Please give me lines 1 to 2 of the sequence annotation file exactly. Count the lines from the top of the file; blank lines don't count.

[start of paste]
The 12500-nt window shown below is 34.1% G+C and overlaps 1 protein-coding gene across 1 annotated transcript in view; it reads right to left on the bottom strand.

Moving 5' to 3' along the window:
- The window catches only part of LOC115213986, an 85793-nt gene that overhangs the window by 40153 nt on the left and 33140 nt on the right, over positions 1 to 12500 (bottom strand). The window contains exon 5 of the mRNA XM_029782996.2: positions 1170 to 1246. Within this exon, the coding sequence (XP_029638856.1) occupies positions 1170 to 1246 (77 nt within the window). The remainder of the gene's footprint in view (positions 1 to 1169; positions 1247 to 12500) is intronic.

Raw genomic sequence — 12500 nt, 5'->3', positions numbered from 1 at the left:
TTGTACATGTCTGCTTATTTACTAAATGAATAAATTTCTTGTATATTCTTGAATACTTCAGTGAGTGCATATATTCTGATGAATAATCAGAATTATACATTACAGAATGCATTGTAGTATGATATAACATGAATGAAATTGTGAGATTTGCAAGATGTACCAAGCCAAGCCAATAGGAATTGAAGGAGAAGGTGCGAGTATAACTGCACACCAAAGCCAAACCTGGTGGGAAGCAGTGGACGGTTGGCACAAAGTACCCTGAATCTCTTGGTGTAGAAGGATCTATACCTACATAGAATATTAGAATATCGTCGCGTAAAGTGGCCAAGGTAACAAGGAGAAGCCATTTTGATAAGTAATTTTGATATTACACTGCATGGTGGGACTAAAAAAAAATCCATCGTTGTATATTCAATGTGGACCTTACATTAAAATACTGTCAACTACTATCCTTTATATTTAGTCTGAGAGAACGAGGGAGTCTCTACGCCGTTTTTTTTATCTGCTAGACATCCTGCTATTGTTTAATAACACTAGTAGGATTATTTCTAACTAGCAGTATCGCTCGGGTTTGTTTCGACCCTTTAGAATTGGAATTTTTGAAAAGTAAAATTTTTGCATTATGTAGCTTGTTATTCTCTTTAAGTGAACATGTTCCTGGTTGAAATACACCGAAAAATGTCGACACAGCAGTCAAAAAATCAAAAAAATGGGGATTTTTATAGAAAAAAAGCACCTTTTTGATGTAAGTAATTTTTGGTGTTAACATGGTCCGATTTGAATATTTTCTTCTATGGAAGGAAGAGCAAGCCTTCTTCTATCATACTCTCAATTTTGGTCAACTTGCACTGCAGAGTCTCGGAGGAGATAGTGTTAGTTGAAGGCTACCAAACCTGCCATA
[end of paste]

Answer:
The 12500-nt window shown below is 34.1% G+C and overlaps 1 protein-coding gene across 1 annotated transcript in view; it reads right to left on the bottom strand.

Moving 5' to 3' along the window: